Are You A Chronic Yo-Yo De-clutterer?

STUFF. We all have it and most of us have too much of it. Not only is there our personal stuff but there is the partners and kids stuff too, even pets have a collection of stuff! We get rid of clutter and then suddenly the house is full of clutter again!

Why do we have so much stuff?

Well, there are many reasons, living in a society where material goods equal wealth and status, it is easy to see how most of us get sucked into all this.

This is all well and good, if you have enough money to buy a new house every time you fill up the last one but for the rest of us, we need to take control of our stuff otherwise it starts to overwhelm and consume us. According to New York Times Magazine*, 1 out of 10 Americans rent, off site storage even though the average American home has tripled in size in the last 50 years!

When you stop and think, and I mean really think about all the items you own there is one big question to answer.

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WHY?
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Why do we need all these things?

Why are we seen as more successful if we have a big home, packed with lots of expensive items?
Why does a collection of material goods lead to happiness (or more like, why are we sold that dream?)

Now, I’m not going to try and convince you to become a minimalist, I’m not one myself and yes, it suits some people but I’m not ready to go to that extent yet. Plus, I imagine that you are reading this because you are fed up with the clutter and chaos in your home but not quite to the point where you want to live with just 100 items.

There are lots of great ways to declutter your home, using the one in one out method, 7 bags in 7 days, filling a box to donate, 10 minute dash but…

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Decluttering Is Pointless Unless You Do This:

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Like many lifestyle changes, first you must change (or look at) your mindset. If you are forever in that “I can’t live without…” or “I really must have…” state of mind, then you will never manage to declutter your home and move out of chaos.

You might throw out 100 bags of clutter but unless your mindset changes too, it won’t be long until all that clutter makes its way back into your home. You will be on the never ending cycling of yo-yo decluttering.

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Change The Voices In Your Head

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The language we use, the expressions we have picked up since childhood and the vocabulary we choose all have an impact on our behaviour. Do you often say things like…

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  • It might come in handy
  • I’ll save it for a rainy day
  • I don’t need it but it’s wasteful to throw it away
  • It was expensive so I can’t throw it out
  • You can never have enough… (bags, shoes…)
  • I’ll keep it just in case…

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Don’t worry, most of us do! So the first step to truly declutter your home is to tweak that language…

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  • Yes it might come in handy but chances are it won’t, so I’ll get rid of it.
  • No, I won’t bother saving it for a rainy day because I won’t use it then either
  • It feels wasteful to throw it away, I will ask about and see if anyone can make use of it, if not, I will get rid of it anyway. It has served its purpose, time to let it go.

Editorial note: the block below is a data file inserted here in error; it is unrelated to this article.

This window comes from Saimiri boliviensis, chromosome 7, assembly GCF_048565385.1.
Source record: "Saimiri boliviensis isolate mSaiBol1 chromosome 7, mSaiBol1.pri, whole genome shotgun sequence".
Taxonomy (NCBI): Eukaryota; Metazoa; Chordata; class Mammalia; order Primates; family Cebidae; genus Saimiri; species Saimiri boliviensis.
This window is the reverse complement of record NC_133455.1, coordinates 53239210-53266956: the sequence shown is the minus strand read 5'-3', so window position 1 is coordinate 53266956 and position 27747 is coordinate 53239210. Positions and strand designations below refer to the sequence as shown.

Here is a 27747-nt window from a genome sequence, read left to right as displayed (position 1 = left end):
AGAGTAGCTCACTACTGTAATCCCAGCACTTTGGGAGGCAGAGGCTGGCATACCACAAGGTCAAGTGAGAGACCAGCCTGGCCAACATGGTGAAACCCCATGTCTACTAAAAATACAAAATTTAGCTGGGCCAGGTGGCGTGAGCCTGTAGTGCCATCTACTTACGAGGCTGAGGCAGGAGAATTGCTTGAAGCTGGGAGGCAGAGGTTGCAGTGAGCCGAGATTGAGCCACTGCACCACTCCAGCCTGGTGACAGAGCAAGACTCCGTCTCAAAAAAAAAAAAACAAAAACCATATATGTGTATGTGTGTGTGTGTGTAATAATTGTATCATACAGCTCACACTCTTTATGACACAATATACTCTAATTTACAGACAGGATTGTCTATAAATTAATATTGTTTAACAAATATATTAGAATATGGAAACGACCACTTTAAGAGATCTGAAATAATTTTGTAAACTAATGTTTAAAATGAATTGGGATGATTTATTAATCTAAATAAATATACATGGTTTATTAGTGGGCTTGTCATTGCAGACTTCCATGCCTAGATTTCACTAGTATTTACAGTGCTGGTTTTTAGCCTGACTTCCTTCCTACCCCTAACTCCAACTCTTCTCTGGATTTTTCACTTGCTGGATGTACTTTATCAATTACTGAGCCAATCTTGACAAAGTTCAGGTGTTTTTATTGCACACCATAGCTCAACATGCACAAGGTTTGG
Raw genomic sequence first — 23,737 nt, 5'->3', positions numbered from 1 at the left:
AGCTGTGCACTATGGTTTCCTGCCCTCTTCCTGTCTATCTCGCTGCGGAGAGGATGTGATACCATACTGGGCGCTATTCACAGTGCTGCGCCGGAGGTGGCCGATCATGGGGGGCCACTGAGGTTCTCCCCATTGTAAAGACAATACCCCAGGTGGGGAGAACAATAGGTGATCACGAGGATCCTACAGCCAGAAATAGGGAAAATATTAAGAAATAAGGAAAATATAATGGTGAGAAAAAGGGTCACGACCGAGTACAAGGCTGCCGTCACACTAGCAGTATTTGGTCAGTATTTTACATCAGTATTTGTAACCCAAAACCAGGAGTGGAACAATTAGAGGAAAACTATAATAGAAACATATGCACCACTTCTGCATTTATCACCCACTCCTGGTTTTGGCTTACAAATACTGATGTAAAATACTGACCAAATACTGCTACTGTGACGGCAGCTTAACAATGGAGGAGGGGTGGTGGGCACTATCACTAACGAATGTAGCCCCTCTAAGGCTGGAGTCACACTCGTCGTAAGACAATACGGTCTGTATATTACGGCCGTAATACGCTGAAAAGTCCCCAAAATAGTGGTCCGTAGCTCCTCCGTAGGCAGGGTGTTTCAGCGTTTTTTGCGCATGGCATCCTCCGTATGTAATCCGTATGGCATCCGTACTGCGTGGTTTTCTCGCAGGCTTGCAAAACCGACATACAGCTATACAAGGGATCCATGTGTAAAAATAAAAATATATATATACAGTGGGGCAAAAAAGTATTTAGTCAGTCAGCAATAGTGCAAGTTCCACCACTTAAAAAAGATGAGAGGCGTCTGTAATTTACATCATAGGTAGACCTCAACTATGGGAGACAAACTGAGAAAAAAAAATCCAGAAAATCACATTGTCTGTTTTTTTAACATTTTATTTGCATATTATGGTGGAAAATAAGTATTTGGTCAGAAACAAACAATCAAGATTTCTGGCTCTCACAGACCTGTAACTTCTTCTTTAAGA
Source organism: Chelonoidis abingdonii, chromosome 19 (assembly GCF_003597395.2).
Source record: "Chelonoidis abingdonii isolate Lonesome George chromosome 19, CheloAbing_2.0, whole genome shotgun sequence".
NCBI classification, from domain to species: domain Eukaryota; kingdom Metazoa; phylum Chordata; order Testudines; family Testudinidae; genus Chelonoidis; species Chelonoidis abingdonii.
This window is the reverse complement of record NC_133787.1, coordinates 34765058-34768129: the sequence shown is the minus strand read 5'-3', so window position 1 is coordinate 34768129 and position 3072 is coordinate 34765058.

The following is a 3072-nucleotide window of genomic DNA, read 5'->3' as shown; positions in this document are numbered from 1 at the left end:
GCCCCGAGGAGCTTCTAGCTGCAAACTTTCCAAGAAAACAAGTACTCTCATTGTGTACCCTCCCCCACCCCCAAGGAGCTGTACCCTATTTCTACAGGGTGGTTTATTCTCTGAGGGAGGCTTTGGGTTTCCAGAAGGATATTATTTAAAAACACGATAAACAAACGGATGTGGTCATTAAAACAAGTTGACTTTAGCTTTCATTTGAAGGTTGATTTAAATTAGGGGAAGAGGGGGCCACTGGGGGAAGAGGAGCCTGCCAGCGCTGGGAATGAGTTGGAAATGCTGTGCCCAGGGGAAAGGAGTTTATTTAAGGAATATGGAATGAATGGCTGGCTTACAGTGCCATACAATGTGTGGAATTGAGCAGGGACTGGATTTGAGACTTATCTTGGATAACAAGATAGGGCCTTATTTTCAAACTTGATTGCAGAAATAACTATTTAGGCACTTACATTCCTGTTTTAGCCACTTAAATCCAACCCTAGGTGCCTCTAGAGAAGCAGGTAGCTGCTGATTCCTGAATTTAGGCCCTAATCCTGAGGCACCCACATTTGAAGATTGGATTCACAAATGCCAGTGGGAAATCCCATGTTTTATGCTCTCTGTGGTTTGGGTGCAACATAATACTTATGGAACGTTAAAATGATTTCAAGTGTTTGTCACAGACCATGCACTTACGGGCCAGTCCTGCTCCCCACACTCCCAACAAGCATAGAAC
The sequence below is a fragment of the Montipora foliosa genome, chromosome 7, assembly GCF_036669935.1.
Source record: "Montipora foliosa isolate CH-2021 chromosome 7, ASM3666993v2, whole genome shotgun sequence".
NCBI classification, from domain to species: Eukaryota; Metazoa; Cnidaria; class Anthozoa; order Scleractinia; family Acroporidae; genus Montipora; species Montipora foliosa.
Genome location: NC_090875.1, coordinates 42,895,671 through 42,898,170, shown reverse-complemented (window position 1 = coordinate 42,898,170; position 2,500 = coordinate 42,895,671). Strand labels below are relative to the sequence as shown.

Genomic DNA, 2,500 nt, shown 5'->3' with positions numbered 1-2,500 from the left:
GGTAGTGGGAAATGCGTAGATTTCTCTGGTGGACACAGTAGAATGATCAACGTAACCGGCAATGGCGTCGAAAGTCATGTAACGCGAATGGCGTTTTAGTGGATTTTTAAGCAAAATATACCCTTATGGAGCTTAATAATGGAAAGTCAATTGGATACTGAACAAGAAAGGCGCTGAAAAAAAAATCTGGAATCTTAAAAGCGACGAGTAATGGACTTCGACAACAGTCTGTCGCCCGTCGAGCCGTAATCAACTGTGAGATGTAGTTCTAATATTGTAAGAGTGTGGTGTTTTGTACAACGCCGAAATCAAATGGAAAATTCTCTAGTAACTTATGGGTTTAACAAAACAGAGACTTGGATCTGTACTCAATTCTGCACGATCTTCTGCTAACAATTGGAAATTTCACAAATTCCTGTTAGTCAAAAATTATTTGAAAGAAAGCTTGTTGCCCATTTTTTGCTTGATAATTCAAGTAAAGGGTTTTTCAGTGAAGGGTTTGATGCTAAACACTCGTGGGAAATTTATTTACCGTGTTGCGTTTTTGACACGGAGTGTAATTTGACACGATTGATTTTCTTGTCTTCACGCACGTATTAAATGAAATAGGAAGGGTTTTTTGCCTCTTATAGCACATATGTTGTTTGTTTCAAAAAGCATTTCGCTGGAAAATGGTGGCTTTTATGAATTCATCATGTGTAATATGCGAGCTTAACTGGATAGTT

• It was expensive, I appreciate owning it but now it’s time to let it go as I am not using it/don’t really need it.
  • Yes, you can have enough bags, shoes etc. I hate to say it, but my husband it right on this one!
  • I’ll keep it just in case… but never use it, so out it goes.

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But it’s not just about chucking things out, you need to change your mindset about bringing things into the house too.

When good meaning friends and relatives are trying to unload their clutter on you, just say NO!

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When you are window shopping, before whipping out your purse, think about the item, do you REALLY and I mean REALLY need it? Where in your home will it live? Or do you already own something that will serve the same purpose?

When you see a bargain, change that “I can never resist a bargain” voice to “I love a good bargain, just not this one”

As the voice in your head changes you will notice the clutter in your home starting to decrease. It’s important to say these thing out loud too, many of the expressions that you use with have been passed onto you by your parents or picked up from your partner, so use your new improved phrases out loud because your kids will be absorbing these subliminal messages too.

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Understanding Clutter

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There are three types of clutter:

Everyday clutter – things that don’t get put away after use or don’t have a home so they become clutter nomads in your home! Everyday clutter often occurs because you can’t make a decision. Do I still need this? Shall I deal with the bills now or later? Will I wear this again?

When you can’t make a clear-cut decision the item in question end up in limbo. It doesn’t have a home so it gets shuffled from one place to another, making your home look permanently messy.

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TOP TIP!

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Get decisive! Go with your gut instinct, that split-second decision is rarely wrong. When you start to think about the choices, your decisions get cloudy. It gets harder to make the decision one way or another.

Maybe One Day Clutter – items that you think might come in useful one day, you might use again or recycle into something else. Stockpiling tins of soup and rolls of masking tape fall into Maybe One Day clutter too.

Often this is learned behaviour from our family, especially if you grew up with parents or grandparents that lived through the depression or rationing. Most of us don’t need to stockpile, if that zombie apocalypse happens the last thing you’ll be thinking is “I was so smart to stockpile 3 years’ worth of toothpaste!”